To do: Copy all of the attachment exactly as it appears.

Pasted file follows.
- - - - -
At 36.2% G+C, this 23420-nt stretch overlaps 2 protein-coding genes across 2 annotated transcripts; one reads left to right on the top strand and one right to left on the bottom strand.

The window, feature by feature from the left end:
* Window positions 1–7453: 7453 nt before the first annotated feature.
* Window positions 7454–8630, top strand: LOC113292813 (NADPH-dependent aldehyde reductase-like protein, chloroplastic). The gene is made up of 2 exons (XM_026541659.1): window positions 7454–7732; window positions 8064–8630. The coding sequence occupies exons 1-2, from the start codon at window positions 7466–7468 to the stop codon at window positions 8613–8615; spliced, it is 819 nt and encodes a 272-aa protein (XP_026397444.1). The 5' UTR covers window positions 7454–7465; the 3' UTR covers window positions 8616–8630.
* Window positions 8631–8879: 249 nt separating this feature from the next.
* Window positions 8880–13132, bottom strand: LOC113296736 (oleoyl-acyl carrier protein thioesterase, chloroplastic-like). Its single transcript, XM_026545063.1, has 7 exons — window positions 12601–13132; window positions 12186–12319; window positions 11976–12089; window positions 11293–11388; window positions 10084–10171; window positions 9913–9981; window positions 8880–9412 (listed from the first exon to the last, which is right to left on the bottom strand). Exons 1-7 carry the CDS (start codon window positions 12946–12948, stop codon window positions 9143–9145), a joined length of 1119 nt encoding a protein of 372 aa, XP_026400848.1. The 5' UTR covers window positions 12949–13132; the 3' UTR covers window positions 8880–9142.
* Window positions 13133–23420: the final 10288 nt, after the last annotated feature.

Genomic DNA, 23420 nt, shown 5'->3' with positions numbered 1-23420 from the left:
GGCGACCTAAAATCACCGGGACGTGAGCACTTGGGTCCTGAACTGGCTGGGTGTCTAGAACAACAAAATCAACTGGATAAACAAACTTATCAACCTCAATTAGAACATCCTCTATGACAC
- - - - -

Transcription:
At 36.2% G+C, this 23420-nt stretch overlaps 2 protein-coding genes across 2 annotated transcripts; one reads left to right on the top strand and one right to left on the bottom strand.

The window, feature by feature from the left end:
* Window positions 1–7453: 7453 nt before the first annotated feature.
* Window positions 7454–8630, top strand: LOC113292813 (NADPH-dependent aldehyde reductase-like protein, chloroplastic). The gene is made up of 2 exons (XM_026541659.1): window positions 7454–7732; window positions 8064–8630. The coding sequence occupies exons 1-2, from the start codon at window positions 7466–7468 to the stop codon at window positions 8613–8615; spliced, it is 819 nt and encodes a 272-aa protein (XP_026397444.1). The 5' UTR covers window positions 7454–7465; the 3' UTR covers window positions 8616–8630.
* Window positions 8631–8879: 249 nt separating this feature from the next.
* Window positions 8880–13132, bottom strand: LOC113296736 (oleoyl-acyl carrier protein thioesterase, chloroplastic-like). Its single transcript, XM_026545063.1, has 7 exons — window positions 12601–13132; window positions 12186–12319; window positions 11976–12089; window positions 11293–11388; window positions 10084–10171; window positions 9913–9981; window positions 8880–9412 (listed from the first exon to the last, which is right to left on the bottom strand). Exons 1-7 carry the CDS (start codon window positions 12946–12948, stop codon window positions 9143–9145), a joined length of 1119 nt encoding a protein of 372 aa, XP_026400848.1. The 5' UTR covers window positions 12949–13132; the 3' UTR covers window positions 8880–9142.
* Window positions 13133–23420: the final 10288 nt, after the last annotated feature.

Genomic DNA, 23420 nt, shown 5'->3' with positions numbered 1-23420 from the left:
GGCGACCTAAAATCACCGGGACGTGAGCACTTGGGTCCTGAACTGGCTGGGTGTCTAGAACAACAAAATCAACTGGATAAACAAACTTATCAACCTCAATTAGAACATCCTCTATGACAC